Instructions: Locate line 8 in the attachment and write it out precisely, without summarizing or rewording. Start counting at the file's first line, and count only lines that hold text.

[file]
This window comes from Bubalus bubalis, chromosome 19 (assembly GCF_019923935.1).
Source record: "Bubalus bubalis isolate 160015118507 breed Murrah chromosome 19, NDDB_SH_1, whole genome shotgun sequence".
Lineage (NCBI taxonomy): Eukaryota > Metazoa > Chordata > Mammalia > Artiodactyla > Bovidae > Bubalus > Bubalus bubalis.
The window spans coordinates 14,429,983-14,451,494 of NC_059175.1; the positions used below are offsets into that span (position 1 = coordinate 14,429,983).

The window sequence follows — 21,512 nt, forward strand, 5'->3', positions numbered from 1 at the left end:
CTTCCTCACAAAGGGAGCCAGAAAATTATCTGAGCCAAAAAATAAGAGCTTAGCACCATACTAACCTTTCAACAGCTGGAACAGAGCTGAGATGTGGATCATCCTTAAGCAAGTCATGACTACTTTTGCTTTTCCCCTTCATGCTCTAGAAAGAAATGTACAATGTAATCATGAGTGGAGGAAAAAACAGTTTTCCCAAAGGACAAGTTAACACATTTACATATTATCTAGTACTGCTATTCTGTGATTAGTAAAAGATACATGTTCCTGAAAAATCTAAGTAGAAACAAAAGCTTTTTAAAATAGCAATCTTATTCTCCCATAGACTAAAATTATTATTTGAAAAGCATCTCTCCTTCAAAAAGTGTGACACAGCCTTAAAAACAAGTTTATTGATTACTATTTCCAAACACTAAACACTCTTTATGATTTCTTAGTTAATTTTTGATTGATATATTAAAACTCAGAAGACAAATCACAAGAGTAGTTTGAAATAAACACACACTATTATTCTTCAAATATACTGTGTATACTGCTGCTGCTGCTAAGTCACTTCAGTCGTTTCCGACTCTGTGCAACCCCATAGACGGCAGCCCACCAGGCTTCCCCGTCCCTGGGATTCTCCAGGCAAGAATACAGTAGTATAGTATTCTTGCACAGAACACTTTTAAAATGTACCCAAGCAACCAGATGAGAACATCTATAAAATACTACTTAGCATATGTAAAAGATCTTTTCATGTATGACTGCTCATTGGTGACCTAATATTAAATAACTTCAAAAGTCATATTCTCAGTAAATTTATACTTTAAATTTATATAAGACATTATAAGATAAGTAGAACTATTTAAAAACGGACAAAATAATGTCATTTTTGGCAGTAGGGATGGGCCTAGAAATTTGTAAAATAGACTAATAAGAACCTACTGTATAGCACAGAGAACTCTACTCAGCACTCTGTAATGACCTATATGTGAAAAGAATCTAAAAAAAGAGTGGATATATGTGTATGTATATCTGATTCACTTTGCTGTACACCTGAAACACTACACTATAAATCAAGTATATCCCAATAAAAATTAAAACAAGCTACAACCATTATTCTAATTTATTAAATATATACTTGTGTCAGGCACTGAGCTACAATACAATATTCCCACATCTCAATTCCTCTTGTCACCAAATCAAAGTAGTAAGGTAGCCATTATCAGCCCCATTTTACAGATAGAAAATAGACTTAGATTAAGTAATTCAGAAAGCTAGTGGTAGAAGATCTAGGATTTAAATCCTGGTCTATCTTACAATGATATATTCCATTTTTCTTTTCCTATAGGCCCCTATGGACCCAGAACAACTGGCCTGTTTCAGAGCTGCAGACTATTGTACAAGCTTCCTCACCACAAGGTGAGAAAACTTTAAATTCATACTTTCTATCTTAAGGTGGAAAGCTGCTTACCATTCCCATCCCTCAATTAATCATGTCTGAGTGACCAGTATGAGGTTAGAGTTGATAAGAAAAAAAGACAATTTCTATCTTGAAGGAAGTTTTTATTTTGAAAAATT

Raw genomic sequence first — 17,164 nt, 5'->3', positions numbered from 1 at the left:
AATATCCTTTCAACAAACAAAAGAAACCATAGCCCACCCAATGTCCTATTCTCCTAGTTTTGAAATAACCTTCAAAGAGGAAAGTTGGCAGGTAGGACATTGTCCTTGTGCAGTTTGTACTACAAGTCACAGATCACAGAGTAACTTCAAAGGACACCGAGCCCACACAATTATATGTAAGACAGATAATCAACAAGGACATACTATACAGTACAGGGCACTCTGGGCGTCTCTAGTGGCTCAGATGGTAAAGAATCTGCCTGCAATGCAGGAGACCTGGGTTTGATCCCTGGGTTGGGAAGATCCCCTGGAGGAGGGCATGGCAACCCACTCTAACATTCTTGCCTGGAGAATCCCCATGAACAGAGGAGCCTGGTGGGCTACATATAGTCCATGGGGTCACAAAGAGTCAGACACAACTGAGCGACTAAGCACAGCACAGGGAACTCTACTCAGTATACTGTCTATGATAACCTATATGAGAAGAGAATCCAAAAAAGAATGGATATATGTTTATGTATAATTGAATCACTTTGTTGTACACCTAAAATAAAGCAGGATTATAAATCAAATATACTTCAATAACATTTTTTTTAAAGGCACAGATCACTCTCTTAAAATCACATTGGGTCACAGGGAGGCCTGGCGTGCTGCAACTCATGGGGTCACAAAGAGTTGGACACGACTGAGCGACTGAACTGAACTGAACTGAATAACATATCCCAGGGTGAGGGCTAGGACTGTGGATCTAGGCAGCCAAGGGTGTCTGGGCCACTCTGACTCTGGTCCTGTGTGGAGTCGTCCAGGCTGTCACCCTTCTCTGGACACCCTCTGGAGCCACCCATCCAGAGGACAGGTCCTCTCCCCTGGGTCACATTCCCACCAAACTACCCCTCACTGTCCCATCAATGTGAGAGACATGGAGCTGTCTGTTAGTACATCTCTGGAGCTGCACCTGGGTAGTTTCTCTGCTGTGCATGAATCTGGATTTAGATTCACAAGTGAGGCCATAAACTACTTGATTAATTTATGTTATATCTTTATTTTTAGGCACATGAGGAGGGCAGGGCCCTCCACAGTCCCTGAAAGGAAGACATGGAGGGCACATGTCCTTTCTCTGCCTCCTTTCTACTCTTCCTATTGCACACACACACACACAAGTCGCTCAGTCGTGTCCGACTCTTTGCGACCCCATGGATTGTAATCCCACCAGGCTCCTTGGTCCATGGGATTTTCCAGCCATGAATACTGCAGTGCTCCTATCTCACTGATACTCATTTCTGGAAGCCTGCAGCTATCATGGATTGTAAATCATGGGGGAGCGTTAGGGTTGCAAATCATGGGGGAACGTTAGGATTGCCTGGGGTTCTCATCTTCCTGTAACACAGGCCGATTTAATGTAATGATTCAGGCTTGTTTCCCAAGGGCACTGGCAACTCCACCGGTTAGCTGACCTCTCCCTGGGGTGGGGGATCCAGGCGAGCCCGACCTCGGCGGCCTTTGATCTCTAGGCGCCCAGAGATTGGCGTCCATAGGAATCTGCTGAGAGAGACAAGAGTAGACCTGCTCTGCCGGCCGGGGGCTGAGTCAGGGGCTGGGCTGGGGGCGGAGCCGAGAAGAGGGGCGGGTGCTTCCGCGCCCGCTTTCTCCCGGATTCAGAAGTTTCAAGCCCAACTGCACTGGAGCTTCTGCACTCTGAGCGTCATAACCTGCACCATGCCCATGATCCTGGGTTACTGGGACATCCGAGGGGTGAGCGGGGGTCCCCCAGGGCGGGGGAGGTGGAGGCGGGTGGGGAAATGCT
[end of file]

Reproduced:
AATATCCTTTCAACAAACAAAAGAAACCATAGCCCACCCAATGTCCTATTCTCCTAGTTTTGAAATAACCTTCAAAGAGGAAAGTTGGCAGGTAGGACATTGTCCTTGTGCAGTTTGTACTACAAGTCACAGATCACAGAGTAACTTCAAAGGACACCGAGCCCACACAATTATATGTAAGACAGATAATCAACAAGGACATACTATACAGTACAGGGCACTCTGGGCGTCTCTAGTGGCTCAGATGGTAAAGAATCTGCCTGCAATGCAGGAGACCTGGGTTTGATCCCTGGGTTGGGAAGATCCCCTGGAGGAGGGCATGGCAACCCACTCTAACATTCTTGCCTGGAGAATCCCCATGAACAGAGGAGCCTGGTGGGCTACATATAGTCCATGGGGTCACAAAGAGTCAGACACAACTGAGCGACTAAGCACAGCACAGGGAACTCTACTCAGTATACTGTCTATGATAACCTATATGAGAAGAGAATCCAAAAAAGAATGGATATATGTTTATGTATAATTGAATCACTTTGTTGTACACCTAAAATAAAGCAGGATTATAAATCAAATATACTTCAATAACATTTTTTTTAAAGGCACAGATCACTCTCTTAAAATCACATTGGGTCACAGGGAGGCCTGGCGTGCTGCAACTCATGGGGTCACAAAGAGTTGGACACGACTGAGCGACTGAACTGAACTGAACTGAATAACATATCCCAGGGTGAGGGCTAGGACTGTGGATCTAGGCAGCCAAGGGTGTCTGGGCCACTCTGACTCTGGTCCTGTGTGGAGTCGTCCAGGCTGTCACCCTTCTCTGGACACCCTCTGGAGCCACCCATCCAGAGGACAGGTCCTCTCCCCTGGGTCACATTCCCACCAAACTACCCCTCACTGTCCCATCAATGTGAGAGACATGGAGCTGTCTGTTAGTACATCTCTGGAGCTGCACCTGGGTAGTTTCTCTGCTGTGCATGAATCTGGATTTAGATTCACAAGTGAGGCCATAAACTACTTGATTAATTTATGTTATATCTTTATTTTTAGGCACATGAGGAGGGCAGGGCCCTCCACAGTCCCTGAAAGGAAGACATGGAGGGCACATGTCCTTTCTCTGCCTCCTTTCTACTCTTCCTATTGCACACACACACACACAAGTCGCTCAGTCGTGTCCGACTCTTTGCGACCCCATGGATTGTAATCCCACCAGGCTCCTTGGTCCATGGGATTTTCCAGCCATGAATACTGCAGTGCTCCTATCTCACTGATACTCATTTCTGGAAGCCTGCAGCTATCATGGATTGTAAATCATGGGGGAGCGTTAGGGTTGCAAATCATGGGGGAACGTTAGGATTGCCTGGGGTTCTCATCTTCCTGTAACACAGGCCGATTTAATGTAATGATTCAGGCTTGTTTCCCAAGGGCACTGGCAACTCCACCGGTTAGCTGACCTCTCCCTGGGGTGGGGGATCCAGGCGAGCCCGACCTCGGCGGCCTTTGATCTCTAGGCGCCCAGAGATTGGCGTCCATAGGAATCTGCTGAGAGAGACAAGAGTAGACCTGCTCTGCCGGCCGGGGGCTGAGTCAGGGGCTGGGCTGGGGGCGGAGCCGAGAAGAGGGGCGGGTGCTTCCGCGCCCGCTTTCTCCCGGATTCAGAAGTTTCAAGCCCAACTGCACTGGAGCTTCTGCACTCTGAGCGTCATAACCTGCACCATGCCCATGATCCTGGGTTACTGGGACATCCGAGGGGTGAGCGGGGGTCCCCCAGGGCGGGGGAGGTGGAGGCGGGTGGGGAAATGCT